12. Danny Green, Spurs: One of the NBA’s premier 3-and-D players, he certainly could’ve earned more than the 4-year, $45 million he’s getting, but wanted to stay put and resisted testing the open market. San Antonio is best when he’s out there at shooting guard.

13. Paul Millsap, Hawks: He flirted heavily with Orlando, then opted to return (4 yrs/$80M) to a different-looking team that added Tiago Splitter via trade and brings over 7-foot-3 Edy Tavares from Spain. Expect him to play more small forward with DeMarre Carroll gone as the Hawks (15-1 in East) revamp.

14. Enes Kanter, Thunder: The one name that’s not a sure thing on this list. There’s a framework in place to keep the 7-footer in OKC, where he averaged 18.7 points and 11.0 rebounds over the final 26 games after being acquired from Utah.

15. Greg Monroe, Bucks: Milwaukee looks to be the team most poised to make a significant jump in the East, landing this big fish (3 yrs/$50M) to help it all come together. The Bucks beat larger markets for the talented 25-year-old big man’s services. Climbed to 25-1 to get out of the East.

16. Tristan Thompson, Cavs: LeBron is making sure he’s taken care of after averaging 9.6 points and 10.8 rebounds this past postseason, proving just how valuable he can be. Expect him to be rewarded handsomely.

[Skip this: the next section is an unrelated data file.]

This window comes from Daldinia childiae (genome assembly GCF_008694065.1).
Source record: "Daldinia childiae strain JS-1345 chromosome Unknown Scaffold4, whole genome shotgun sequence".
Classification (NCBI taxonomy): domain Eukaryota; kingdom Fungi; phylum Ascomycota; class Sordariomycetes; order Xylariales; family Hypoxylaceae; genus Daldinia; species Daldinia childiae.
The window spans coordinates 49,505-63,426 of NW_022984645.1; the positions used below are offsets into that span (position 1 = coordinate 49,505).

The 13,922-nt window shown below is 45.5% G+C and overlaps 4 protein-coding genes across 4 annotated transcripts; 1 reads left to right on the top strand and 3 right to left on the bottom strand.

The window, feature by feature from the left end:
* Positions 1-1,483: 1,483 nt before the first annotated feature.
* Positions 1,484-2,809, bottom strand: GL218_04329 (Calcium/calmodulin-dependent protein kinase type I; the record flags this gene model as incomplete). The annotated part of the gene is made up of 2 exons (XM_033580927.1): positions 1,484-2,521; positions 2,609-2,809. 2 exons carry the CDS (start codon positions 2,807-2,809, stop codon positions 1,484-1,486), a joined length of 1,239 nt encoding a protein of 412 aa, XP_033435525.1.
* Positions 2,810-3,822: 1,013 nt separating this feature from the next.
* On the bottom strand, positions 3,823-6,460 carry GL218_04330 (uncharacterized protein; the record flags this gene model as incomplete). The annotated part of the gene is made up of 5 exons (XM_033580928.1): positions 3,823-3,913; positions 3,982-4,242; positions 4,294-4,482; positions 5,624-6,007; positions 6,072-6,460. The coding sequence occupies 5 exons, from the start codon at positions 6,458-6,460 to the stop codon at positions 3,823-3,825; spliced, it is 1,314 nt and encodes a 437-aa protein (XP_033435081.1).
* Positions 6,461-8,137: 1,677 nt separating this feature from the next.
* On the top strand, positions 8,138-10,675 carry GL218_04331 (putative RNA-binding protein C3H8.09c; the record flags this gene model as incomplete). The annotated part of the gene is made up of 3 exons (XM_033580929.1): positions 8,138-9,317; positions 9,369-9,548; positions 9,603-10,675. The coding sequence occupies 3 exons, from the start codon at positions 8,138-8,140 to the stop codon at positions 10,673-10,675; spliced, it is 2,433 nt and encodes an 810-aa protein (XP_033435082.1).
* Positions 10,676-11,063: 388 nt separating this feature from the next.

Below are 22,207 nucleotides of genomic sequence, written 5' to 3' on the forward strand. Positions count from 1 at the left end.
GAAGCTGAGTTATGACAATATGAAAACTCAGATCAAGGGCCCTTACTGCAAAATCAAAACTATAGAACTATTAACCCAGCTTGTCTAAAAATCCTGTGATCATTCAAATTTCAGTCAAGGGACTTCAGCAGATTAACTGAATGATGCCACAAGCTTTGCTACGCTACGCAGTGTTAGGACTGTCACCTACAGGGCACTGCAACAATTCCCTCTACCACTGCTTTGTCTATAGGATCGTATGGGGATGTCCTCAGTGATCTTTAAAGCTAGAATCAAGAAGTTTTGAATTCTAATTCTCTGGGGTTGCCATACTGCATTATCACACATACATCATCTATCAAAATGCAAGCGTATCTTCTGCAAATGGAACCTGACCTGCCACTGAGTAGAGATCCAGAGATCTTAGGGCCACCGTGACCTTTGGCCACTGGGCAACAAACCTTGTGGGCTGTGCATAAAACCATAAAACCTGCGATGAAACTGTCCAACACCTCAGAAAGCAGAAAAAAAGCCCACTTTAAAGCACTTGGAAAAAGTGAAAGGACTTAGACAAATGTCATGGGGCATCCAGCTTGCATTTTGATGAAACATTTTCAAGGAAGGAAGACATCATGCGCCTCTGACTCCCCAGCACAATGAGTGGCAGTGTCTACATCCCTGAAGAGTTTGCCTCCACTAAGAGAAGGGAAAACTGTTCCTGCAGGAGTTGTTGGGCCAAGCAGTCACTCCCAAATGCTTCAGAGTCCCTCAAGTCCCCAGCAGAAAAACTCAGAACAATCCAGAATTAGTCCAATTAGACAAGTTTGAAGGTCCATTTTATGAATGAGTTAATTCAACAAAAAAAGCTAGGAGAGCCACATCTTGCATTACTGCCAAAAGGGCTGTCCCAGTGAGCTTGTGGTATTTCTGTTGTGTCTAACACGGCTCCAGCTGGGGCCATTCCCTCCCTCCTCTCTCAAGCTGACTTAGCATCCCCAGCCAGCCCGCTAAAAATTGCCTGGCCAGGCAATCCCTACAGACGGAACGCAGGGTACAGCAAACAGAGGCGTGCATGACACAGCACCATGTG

17. DeMarre Carroll, Raptors: Toronto was the highest bidder (4 yrs/$60M) in stealing him from the Hawks. If he continues to improve offensively, could be a steal for the reigning Atlantic Division champs, who are 20-to-1 to get out of the East.

18. Patrick Beverley, Rockets: Another defensive stalwart who took less (4 yrs/$25M) to remain with his team, he’s the pest on the perimeter that Houston needs to deflate teams at the point of attack. Houston is 12-to-1 to get out of the West, 25-to-1 to win it all.

19. Wes Matthews, Mavericks: He’ll be brought along slowly in his return from an Achilles injury suffered in March, but by the time the All-Star break comes around, expect him to be a major factor on the wing. He got a 4-year deal worth approximately $55 million to bring it at both ends as a potentially perfect complement for Chandler Parsons.

20. Monta Ellis, Pacers: Indiana wants to play faster, so he’s got a shot to make an immediate impact alongside a healthy Paul George. The Pacers are right there with the Wizards at 50-1 to win it all, 18-1 to get out of the East.

Others considered: Tobias Harris, Magic; Khris Middleton, Bucks; Reggie Jackson, Pistons; Iman Shumpert, Cavs;  Pelicans; Rajon Rondo, Kings; Paul Pierce, Clippers.

Tony Mejia is a national sports writer and senior contributor at VegasInsider.com. He’s also the owner and operator of Antony Dinero, the most successful documented volume handicapper in the industry. View his analysis daily at VegasInsider.com. Contact Tony at [email protected].

About the Author
Tony Mejia

Tony Mejia

Tony Mejia has been a national writer for nearly two decades and has covered NBA and college basketball as a columnist, analyst, handicapper, and bracketologist for CBS Sports, Pro Basketball News, and numerous other sites.